The mosquito that transmits the Zika virus has been found in mainland Chile for the first time in six decades, announced the health ministry.
Chile was, with Canada, one of just two states in the Americas said to be free of the Aedes aegypti mosquito, which carries the Zika virus that health authorities say causes birth defects in newborns.
‘Aedes aegypti mosquito that carries Zika virus was identified in the Chilean continental areas for the first time in decades.’
But health minister Carmen Castillo said Monday scientists had identified a specimen of the mosquito in mainland Chile for the first time since the 1960s.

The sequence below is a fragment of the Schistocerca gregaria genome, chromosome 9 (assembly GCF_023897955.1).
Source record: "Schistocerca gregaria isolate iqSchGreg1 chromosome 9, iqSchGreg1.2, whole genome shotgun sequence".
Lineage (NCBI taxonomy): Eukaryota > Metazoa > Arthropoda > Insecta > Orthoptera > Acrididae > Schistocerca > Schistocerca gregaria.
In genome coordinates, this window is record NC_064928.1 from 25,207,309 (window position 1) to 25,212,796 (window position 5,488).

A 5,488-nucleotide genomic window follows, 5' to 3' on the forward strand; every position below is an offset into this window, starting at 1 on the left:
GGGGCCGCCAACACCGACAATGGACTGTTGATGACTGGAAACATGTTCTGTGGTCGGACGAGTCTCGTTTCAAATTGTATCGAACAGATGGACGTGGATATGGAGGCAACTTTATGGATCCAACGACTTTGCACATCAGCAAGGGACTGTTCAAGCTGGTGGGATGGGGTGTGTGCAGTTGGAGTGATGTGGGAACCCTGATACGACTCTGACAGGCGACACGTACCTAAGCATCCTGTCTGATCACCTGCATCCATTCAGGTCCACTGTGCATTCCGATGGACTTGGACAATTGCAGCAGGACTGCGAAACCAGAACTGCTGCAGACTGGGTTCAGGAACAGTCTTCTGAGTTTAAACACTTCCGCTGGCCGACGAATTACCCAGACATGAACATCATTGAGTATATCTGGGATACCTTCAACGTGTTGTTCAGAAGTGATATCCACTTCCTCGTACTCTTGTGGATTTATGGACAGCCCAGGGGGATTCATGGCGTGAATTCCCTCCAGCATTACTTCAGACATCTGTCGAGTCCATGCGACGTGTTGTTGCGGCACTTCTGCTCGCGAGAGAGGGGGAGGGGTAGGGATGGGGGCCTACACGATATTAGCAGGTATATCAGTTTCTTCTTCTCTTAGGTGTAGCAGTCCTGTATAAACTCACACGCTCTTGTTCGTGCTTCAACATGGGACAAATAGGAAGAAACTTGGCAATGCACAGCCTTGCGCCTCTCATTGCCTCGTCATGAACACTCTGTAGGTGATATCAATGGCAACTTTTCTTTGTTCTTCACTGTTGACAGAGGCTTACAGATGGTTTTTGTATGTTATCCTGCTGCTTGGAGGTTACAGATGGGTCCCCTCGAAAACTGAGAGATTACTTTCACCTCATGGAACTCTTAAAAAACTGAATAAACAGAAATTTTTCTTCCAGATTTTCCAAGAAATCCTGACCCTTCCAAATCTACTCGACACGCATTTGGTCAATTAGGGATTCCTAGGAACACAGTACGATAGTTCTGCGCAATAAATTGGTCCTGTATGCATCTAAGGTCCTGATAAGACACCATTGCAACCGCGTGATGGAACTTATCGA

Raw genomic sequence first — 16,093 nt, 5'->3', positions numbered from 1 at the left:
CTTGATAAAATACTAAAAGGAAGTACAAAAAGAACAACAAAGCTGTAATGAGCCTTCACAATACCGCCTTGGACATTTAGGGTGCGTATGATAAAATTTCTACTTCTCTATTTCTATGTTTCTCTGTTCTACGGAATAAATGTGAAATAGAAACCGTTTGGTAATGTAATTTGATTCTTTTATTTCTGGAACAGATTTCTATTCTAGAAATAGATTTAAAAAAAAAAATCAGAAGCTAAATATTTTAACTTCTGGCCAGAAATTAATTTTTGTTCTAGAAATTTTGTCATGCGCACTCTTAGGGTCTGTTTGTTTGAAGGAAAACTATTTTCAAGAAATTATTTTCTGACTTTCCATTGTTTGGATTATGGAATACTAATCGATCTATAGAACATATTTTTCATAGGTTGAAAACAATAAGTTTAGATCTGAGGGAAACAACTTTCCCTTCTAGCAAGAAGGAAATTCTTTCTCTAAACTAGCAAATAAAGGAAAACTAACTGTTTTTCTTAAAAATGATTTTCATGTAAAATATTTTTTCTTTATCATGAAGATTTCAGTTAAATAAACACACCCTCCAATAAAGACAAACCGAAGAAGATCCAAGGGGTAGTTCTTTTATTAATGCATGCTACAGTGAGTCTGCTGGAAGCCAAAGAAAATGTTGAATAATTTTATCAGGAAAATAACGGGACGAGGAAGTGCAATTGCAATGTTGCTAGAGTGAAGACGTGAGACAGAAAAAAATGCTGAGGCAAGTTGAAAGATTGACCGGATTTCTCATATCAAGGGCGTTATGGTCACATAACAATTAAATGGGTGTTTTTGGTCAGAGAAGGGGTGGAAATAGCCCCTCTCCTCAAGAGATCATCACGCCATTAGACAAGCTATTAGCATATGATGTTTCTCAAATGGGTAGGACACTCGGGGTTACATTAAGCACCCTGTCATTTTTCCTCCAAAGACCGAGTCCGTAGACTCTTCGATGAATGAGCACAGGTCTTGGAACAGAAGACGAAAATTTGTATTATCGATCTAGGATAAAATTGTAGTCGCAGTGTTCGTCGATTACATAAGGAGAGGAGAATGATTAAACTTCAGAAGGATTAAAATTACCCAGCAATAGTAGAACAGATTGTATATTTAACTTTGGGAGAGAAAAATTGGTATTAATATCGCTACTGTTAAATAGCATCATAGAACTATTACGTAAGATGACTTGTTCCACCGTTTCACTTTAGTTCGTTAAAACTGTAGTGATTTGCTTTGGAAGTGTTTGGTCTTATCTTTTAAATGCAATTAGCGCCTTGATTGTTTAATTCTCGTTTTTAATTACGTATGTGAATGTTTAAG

"It is an Aedes aegypti, which means that we have to take more precautions," she said.
The country had previously reported cases of Zika in people who contracted it abroad and one case of it being sexually transmitted in Chile.
Authorities had found Aedes aegypti on the country's remote Easter Island in the Pacific, but not on the mainland, largely protected from mosquitoes by mountains and deserts.
The specimen was found in the northern city of Arica, Castillo said.
Zika has been linked to cases of microcephaly in babies born to infected mothers. Babies with microcephaly have unusually small heads and damaged brains.
Zika has also been linked to rare neurological diseases in adults.